4. It’s a hot, desert climate and everyone rides a camel – Possibly due to the Middle East connection, people seem to imagine Turkey as a desert with hot weather and no change in seasons. Istanbul is actually on the same latitude as Chicago and New York City, with similar weather patterns; winters are cold, even snowy, and summers are humid. The country has nearly every type of climate, and there are many bodies of water around and throughout, including the Mediterranean, Aegean and Black Seas (and the Bosphorus Strait, dividing Europe and Asia, of course). Not sure where the camel idea came from, likely the same misguided idea that it’s a desert country in the Middle East, but I’ve yet to see any camels in Istanbul. You might find them as strictly-tourist photo ops in Cappadocia, or even camel-wrestling matches on the Aegean coast, but you aren’t likely to see any ambling down Istiklal Caddesi.

5. The food is spicy – Possibly all those pictures of colorful saffron piles at the Spice Market (actually called the Egyptian Bazaar) have given many the impression that Turkish food is very hot and spicy. While there are many varieties of dishes, and some can pack quite a punch, most of the popular foods are rather mild: roasted lamb or beef kebabs, kofte meatballs, grilled fish, manti ravioli and the many varieties of pizza-like fast foods like pide, lahmacun and the like. Compared to the hot spices of Morocco or Southeast Asia, Turkish cuisine is downright cool, but still totally delicious.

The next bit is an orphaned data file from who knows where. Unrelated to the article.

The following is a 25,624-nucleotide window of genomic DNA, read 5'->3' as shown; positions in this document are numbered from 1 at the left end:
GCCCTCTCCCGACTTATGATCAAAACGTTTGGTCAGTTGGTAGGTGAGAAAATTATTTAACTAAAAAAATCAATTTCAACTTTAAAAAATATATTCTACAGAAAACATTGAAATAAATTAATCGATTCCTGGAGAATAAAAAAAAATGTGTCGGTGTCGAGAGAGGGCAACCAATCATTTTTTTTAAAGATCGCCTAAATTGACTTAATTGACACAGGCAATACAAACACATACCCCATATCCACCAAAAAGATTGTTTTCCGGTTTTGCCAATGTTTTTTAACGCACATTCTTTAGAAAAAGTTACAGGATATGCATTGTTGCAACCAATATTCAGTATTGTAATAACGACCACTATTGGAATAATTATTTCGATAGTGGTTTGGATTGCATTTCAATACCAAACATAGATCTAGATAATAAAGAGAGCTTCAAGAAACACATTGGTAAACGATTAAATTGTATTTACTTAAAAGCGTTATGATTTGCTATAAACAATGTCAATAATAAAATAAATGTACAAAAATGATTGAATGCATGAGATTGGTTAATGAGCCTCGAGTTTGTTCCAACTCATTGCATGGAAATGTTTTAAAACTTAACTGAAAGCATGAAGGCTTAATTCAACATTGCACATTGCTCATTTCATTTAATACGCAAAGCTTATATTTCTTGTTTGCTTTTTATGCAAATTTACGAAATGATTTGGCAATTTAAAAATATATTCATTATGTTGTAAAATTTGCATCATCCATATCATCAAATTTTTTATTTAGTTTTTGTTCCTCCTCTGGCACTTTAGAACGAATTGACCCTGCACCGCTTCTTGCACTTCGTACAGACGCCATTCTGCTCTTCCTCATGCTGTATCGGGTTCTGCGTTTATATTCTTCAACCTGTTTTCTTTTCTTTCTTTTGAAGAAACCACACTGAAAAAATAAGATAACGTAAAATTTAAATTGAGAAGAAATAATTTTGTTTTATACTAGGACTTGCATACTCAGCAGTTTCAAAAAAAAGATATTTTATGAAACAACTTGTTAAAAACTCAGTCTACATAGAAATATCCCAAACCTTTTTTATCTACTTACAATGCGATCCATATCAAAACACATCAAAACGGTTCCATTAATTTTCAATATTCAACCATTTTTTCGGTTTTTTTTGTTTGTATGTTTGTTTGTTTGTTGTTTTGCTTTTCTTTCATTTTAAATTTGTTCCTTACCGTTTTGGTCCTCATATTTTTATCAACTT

6. Men have harems – Assuming that Muslim men have many wives is about as offensive as assuming Mormons all live like the TV show “Big Love.” Again, you can thank Atatürk for making polygamy illegal back in 1926, and it’s a jailable offense. While it’s possible that you might find a few rogue polygamists living out in the far east of the country, the only harem you’ll find in Istanbul is at Topkapi Palace – which has been a museum for nearly 100 years. Turkey has come a long way from the days of the Ottoman Empire, and likes to distance itself from the old ways of the sultans. Women are highly respected in Turkey, and afforded all the rights and privileges of “Western” women.